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Combating predatory journals in India

India has loosened its rules on starting and finishing PhD courses. Under the updated rules of the University Grants Commission, the body that regulates higher education institutions in the country, students will be able to enter doctoral courses straight after completing a four-year undergraduate degree, with no need for a master’s degree, as long as they achieve a minimum average grade of 75%. Another change aims to reduce the incidence of misconduct in graduate programs. It will no longer be mandatory for students to publish articles in academic journals in order to receive a PhD. The change is designed to combat the spread of journals willing to publish any article, without performing a review, in exchange for money—known as predatory journals.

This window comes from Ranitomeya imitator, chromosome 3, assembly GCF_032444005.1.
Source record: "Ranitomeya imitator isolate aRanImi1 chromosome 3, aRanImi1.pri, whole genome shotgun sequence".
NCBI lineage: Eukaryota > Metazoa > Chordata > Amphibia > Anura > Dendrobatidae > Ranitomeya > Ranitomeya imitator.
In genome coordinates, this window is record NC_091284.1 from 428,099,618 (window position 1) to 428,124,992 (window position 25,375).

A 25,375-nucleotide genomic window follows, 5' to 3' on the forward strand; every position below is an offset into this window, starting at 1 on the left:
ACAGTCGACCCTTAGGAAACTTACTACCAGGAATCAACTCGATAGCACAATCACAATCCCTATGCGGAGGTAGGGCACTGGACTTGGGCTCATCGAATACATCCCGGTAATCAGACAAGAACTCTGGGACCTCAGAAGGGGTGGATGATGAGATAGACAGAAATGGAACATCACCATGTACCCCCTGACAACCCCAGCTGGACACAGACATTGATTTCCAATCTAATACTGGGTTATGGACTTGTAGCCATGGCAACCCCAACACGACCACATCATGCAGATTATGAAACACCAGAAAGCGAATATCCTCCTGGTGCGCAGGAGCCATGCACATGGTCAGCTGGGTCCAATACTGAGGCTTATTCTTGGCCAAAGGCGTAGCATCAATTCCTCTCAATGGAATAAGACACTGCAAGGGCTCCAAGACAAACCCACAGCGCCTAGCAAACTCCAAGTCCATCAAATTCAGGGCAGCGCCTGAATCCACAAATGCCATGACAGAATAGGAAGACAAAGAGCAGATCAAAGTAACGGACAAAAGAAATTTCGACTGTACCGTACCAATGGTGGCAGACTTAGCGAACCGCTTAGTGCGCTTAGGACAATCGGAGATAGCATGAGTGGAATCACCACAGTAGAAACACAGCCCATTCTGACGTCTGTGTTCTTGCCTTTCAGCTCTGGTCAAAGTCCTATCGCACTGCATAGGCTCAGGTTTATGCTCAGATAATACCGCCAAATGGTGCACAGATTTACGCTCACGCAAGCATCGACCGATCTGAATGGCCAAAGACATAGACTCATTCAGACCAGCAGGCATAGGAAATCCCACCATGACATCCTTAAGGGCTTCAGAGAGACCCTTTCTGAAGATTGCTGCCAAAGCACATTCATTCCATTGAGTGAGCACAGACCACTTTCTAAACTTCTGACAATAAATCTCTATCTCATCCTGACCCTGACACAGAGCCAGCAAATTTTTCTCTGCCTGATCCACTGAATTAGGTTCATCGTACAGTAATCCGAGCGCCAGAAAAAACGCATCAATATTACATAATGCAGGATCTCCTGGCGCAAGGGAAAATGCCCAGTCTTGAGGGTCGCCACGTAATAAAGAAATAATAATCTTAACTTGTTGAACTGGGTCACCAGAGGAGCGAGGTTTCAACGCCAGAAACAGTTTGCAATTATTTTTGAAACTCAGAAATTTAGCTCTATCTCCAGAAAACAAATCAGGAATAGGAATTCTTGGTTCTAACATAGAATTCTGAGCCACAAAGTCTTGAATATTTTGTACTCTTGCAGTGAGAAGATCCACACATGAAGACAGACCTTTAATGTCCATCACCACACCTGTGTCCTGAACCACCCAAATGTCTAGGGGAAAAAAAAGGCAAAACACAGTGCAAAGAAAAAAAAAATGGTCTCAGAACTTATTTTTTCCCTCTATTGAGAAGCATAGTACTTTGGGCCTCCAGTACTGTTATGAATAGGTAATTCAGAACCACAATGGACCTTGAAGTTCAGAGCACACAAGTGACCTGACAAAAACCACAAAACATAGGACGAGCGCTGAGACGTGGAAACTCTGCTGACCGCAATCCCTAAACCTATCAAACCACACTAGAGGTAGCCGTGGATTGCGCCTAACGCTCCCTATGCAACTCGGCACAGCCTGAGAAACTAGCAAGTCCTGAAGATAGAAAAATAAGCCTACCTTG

The changes have been criticized by some. It is feared that ending the requirement for a master’s degree will lead to oversubscription and disruption of existing doctoral courses. With respect to predatory journals, there are concerns that the new rules will weaken the education of future students. “If we want high-quality research, and are worried about the rise of predatory journals that cash in on the students’ need to publish, the concern is the predatory journals,” Sipra Mukherjee, associate professor of English at West Bengal State University, told Times Higher Education. Physicist Debashis Ghoshal of Jawaharlal Nehru University was more optimistic. “This will take away the predatory journals’ reason to exist, but only if this is followed up with appropriate modification in the hiring and promotion process of faculty,” he said.